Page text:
Two-factor authentication is now required for developers with the Account Holder role in a developer program to sign in to their Apple Developer account and Certificates, Identifiers & Profiles. This extra layer of security for your Apple ID helps ensure that you're the only person who can access your account.
What is it?
Two-factor authentication is an extra layer of security for your Apple ID designed to ensure that you’re the only person who can access your account, even if someone knows your password. It protects your account by requiring a password and access to either a trusted device or verification code delivered via SMS or phone call. Requiring more than just your password to access your account improves the security of your Apple ID and all personal information you store with Apple.
Who is required to enable it?
Only developers with the Account Holder role (formerly the “Team Agent”) in the Apple DeveloperProgram, Apple Developer Enterprise Program, or iOS Developer University Program need to enable two-factor authentication. Developers who are registered for a free account or who have other team roles are not required to enable two-factor authentication.
Why is it required?
As the primary representative for their development team, the Account Holder is responsible for the membership and has full access to all related tools, resources, and benefits. Two-factor authentication provides an additional level of security for these accounts.
Will I need to enter a verification code every time I sign in to my Apple Developer account?
Once two-factor authentication is enabled, you’ll need to enter a verification code every time you sign in, unless you choose to trust the browser, in which case you won’t be asked for a verification code again from that computer for 30 days. You may be asked to re-verify if you reset or change browsers.
What is a trusted device and a trusted phone number?
A trusted device is an iOS device or a Mac on which you’ve signed in with your developer Apple ID using two-factor authentication. It’s a device we know is yours and can be used to verify your identity by displaying a verification code from Apple when you sign in.
A trusted phone number can be used to receive verification codes by text message or automated phone call. You must verify at least one trusted phone number to enroll in two-factor authentication. This can be any type of phone number you use.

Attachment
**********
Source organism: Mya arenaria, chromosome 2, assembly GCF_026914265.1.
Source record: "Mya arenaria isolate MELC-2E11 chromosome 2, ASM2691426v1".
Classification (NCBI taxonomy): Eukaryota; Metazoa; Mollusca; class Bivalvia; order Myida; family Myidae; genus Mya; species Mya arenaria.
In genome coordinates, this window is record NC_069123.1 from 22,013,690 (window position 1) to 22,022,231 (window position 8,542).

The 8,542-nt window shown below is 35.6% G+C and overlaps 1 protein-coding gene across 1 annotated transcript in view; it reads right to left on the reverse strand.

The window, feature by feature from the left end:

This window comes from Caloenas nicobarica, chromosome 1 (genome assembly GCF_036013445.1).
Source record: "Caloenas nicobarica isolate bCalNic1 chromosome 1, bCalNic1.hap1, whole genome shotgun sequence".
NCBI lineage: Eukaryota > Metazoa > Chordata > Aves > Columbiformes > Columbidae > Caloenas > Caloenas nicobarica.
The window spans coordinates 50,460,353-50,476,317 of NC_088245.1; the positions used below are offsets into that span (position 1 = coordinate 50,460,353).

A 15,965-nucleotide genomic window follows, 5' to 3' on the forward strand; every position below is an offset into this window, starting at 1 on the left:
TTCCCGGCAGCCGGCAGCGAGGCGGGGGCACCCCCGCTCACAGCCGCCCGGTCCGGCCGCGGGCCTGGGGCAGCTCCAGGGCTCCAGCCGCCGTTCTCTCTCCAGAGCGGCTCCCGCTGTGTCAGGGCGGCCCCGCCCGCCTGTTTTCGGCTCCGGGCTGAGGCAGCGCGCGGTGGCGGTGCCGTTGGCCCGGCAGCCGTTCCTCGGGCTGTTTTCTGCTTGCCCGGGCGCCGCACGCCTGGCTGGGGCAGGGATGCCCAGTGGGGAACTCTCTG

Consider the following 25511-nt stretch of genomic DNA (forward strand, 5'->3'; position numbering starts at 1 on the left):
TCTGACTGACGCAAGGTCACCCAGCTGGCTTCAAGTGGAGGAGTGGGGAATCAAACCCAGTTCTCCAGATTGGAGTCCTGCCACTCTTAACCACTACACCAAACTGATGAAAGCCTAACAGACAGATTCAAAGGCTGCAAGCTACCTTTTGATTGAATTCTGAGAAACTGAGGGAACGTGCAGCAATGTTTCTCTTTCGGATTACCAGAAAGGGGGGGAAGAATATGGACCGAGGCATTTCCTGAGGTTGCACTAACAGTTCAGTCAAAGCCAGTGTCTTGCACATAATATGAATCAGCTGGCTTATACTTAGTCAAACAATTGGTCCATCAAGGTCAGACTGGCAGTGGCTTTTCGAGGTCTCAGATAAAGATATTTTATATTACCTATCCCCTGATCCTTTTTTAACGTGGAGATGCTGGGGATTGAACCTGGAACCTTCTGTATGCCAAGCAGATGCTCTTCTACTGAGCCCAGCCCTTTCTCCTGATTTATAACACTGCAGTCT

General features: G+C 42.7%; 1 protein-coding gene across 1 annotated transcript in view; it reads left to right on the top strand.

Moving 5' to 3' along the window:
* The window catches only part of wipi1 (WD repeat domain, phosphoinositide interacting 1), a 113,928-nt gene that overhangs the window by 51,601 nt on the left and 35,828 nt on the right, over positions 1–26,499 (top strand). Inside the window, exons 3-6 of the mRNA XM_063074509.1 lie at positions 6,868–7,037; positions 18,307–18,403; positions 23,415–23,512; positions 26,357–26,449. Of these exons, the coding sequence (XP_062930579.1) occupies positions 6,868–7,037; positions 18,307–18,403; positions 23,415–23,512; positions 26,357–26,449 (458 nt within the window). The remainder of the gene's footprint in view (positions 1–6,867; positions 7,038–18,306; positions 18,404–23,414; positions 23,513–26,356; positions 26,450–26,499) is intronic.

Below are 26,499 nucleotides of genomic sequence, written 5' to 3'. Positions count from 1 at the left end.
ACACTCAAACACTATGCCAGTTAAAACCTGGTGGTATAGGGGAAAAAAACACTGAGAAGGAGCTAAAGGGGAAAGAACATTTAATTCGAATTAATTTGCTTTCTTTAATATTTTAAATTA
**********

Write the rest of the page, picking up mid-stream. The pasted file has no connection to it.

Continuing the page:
How is two-factor authentication different than two-step verification?
Two-factor authentication is built directly into iOS, macOS, tvOS, watchOS, and Apple websites. It supports several methods to trust devices and deliver verification codes, and offers a more streamlined user experience.
Two-step verification is an older method that uses SMS to deliver verification codes. It’s available to users who don’t have Apple devices, can’t update their devices, or are otherwise ineligible for two-factor authentication.
Enabling Two-factor Authentication
What are the system requirements?
You can enable two-factor authentication on an iPhone, iPad, or iPod touch with iOS 9 and later, or a Mac with OS X El Capitan and later.
How do I set up two-factor authentication?
You can learn how to set up two-factor authentication for your Apple ID by viewing the support page.
Will I need a trusted device dedicated to my Apple Developer account if I enable two-factor authentication?
No. You’ll need to use a trusted device to enable two-factor authentication for the first time. However, you can use the same trusted device for multiple Apple IDs that are enabled for two-factor authentication. Additionally, if you do not have access to your trusted device, you can get your verification code via SMS or phone call. When possible, you should use a trusted device to increase security and streamline the process.
How can I find out if I already have it enabled?
You can check your security settings by signing into iCloud on a supported device with the Apple ID that you use for your developer account.
On your iOS device running iOS 10.3 or later
Go to Settings > Apple ID > Password & Security.
On your iOS device running iOS 10.2 or earlier
Go to Settings > iCloud. Tap your Apple ID > Password & Security.
On your Mac running OS X El Capitan or later:
Go to Apple () menu > System Preferences > iCloud > Account Details > Security.
If enabled you will see: Two-factor Authentication: On.
If not enabled you will see: Two-factor Authentication: Off and a link to turn on two-factor authentication.